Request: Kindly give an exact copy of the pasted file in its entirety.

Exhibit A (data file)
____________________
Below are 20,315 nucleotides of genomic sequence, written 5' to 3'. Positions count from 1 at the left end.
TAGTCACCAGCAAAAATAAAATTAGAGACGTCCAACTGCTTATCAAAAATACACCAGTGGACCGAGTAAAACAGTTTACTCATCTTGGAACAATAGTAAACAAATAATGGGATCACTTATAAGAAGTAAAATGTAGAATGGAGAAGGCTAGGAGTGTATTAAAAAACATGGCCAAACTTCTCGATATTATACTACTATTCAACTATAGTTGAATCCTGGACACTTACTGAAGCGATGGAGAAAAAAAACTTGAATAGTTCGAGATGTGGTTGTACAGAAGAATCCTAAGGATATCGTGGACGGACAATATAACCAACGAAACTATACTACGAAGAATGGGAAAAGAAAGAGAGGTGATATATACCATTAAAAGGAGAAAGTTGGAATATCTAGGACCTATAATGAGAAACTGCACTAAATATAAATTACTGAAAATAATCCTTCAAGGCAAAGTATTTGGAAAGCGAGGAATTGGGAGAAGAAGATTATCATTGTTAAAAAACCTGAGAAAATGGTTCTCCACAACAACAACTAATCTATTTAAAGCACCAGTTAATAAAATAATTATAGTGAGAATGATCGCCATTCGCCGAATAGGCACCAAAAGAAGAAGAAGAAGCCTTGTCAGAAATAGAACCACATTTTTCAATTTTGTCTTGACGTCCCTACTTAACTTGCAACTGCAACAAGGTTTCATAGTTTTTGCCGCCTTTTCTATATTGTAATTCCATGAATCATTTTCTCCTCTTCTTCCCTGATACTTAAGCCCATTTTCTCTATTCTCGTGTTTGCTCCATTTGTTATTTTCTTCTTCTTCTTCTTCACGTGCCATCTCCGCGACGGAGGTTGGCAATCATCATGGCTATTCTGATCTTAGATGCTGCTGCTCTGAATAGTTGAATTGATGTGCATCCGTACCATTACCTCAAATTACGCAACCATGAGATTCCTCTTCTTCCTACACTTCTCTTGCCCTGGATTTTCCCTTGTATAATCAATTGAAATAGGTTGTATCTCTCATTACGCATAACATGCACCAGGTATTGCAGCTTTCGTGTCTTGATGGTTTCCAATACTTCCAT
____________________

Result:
Below are 20,315 nucleotides of genomic sequence, written 5' to 3'. Positions count from 1 at the left end.
TAGTCACCAGCAAAAATAAAATTAGAGACGTCCAACTGCTTATCAAAAATACACCAGTGGACCGAGTAAAACAGTTTACTCATCTTGGAACAATAGTAAACAAATAATGGGATCACTTATAAGAAGTAAAATGTAGAATGGAGAAGGCTAGGAGTGTATTAAAAAACATGGCCAAACTTCTCGATATTATACTACTATTCAACTATAGTTGAATCCTGGACACTTACTGAAGCGATGGAGAAAAAAAACTTGAATAGTTCGAGATGTGGTTGTACAGAAGAATCCTAAGGATATCGTGGACGGACAATATAACCAACGAAACTATACTACGAAGAATGGGAAAAGAAAGAGAGGTGATATATACCATTAAAAGGAGAAAGTTGGAATATCTAGGACCTATAATGAGAAACTGCACTAAATATAAATTACTGAAAATAATCCTTCAAGGCAAAGTATTTGGAAAGCGAGGAATTGGGAGAAGAAGATTATCATTGTTAAAAAACCTGAGAAAATGGTTCTCCACAACAACAACTAATCTATTTAAAGCACCAGTTAATAAAATAATTATAGTGAGAATGATCGCCATTCGCCGAATAGGCACCAAAAGAAGAAGAAGAAGCCTTGTCAGAAATAGAACCACATTTTTCAATTTTGTCTTGACGTCCCTACTTAACTTGCAACTGCAACAAGGTTTCATAGTTTTTGCCGCCTTTTCTATATTGTAATTCCATGAATCATTTTCTCCTCTTCTTCCCTGATACTTAAGCCCATTTTCTCTATTCTCGTGTTTGCTCCATTTGTTATTTTCTTCTTCTTCTTCTTCACGTGCCATCTCCGCGACGGAGGTTGGCAATCATCATGGCTATTCTGATCTTAGATGCTGCTGCTCTGAATAGTTGAATTGATGTGCATCCGTACCATTACCTCAAATTACGCAACCATGAGATTCCTCTTCTTCCTACACTTCTCTTGCCCTGGATTTTCCCTTGTATAATCAATTGAAATAGGTTGTATCTCTCATTACGCATAACATGCACCAGGTATTGCAGCTTTCGTGTCTTGATGGTTTCCAATACTTCCAT